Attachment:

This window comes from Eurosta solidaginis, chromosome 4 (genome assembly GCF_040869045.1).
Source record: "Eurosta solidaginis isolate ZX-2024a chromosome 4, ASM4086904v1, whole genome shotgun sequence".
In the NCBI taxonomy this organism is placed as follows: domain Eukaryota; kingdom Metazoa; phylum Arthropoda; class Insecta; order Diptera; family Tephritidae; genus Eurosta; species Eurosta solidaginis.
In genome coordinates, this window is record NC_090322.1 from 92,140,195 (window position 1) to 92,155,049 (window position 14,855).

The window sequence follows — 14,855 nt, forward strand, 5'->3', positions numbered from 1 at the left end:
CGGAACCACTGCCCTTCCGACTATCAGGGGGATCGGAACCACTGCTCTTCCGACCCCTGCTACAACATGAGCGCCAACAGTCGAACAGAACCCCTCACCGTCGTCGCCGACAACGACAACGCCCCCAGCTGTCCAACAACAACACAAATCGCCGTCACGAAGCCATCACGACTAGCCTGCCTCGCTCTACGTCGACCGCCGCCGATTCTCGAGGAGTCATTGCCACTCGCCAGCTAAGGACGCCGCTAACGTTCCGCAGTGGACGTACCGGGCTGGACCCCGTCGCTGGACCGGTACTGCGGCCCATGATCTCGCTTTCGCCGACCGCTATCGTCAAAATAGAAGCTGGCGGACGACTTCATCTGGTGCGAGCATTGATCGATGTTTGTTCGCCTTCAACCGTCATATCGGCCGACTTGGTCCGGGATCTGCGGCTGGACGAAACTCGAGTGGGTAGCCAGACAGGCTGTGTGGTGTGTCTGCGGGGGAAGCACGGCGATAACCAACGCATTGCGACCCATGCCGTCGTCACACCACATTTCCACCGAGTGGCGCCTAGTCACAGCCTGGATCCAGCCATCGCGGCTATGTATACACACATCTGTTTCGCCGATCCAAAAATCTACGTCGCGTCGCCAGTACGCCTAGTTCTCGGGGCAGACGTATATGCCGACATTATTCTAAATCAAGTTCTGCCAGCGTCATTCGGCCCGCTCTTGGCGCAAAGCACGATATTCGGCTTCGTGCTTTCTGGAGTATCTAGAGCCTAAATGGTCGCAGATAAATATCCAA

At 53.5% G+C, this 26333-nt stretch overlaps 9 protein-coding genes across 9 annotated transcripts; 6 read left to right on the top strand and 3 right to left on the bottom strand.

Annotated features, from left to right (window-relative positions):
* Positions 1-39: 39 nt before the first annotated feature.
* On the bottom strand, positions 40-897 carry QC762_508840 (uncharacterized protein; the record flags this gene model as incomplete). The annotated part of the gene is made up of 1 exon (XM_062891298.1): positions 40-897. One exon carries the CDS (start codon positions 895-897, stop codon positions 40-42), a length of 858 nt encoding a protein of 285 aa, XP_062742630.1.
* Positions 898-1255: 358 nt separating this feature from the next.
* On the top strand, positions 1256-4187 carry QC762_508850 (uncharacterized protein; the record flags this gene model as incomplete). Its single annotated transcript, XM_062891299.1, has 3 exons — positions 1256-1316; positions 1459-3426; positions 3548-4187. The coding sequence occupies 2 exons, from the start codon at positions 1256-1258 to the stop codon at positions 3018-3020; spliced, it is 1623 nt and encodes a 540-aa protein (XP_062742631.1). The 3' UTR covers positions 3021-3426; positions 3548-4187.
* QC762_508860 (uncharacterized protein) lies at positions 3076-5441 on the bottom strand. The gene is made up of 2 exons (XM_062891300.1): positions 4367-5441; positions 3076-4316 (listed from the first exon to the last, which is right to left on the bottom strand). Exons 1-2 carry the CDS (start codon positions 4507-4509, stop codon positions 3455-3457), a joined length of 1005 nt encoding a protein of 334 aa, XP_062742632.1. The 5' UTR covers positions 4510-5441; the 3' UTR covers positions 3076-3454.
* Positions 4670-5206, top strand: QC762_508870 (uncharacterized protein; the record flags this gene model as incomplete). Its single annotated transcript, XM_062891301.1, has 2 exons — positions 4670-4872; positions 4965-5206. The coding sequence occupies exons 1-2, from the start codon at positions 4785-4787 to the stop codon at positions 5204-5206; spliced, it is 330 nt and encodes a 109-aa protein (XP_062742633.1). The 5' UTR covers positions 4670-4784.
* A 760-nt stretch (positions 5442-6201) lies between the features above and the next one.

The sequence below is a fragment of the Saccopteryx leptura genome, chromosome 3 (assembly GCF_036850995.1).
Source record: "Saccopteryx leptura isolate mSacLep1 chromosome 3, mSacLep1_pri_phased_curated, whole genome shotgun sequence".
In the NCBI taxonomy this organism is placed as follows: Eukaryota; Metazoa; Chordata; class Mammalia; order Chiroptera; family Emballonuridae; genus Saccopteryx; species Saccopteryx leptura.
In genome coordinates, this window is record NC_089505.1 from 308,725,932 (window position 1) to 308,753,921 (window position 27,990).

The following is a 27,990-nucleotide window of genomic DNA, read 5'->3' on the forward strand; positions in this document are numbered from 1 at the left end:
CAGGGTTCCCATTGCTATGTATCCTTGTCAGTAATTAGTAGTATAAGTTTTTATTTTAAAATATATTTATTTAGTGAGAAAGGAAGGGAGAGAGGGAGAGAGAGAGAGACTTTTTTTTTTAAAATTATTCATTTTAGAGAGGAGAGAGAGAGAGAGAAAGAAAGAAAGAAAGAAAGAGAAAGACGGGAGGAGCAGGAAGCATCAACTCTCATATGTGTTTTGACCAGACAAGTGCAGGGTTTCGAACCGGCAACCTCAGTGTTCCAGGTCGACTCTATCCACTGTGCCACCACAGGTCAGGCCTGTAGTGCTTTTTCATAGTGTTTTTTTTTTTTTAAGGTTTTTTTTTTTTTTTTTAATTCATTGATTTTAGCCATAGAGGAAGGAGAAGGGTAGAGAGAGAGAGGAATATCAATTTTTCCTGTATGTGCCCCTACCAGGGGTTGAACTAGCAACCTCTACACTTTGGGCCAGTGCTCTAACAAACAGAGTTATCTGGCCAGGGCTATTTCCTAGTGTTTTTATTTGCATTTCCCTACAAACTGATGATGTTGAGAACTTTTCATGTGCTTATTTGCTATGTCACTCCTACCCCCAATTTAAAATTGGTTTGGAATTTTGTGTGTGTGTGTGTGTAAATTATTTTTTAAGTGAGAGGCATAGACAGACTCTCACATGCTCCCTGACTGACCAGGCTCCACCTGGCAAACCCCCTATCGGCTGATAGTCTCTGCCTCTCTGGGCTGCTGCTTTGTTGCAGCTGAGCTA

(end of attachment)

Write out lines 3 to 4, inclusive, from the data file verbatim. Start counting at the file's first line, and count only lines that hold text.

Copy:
In the NCBI taxonomy this organism is placed as follows: domain Eukaryota; kingdom Metazoa; phylum Arthropoda; class Insecta; order Diptera; family Tephritidae; genus Eurosta; species Eurosta solidaginis.
In genome coordinates, this window is record NC_090322.1 from 92,140,195 (window position 1) to 92,155,049 (window position 14,855).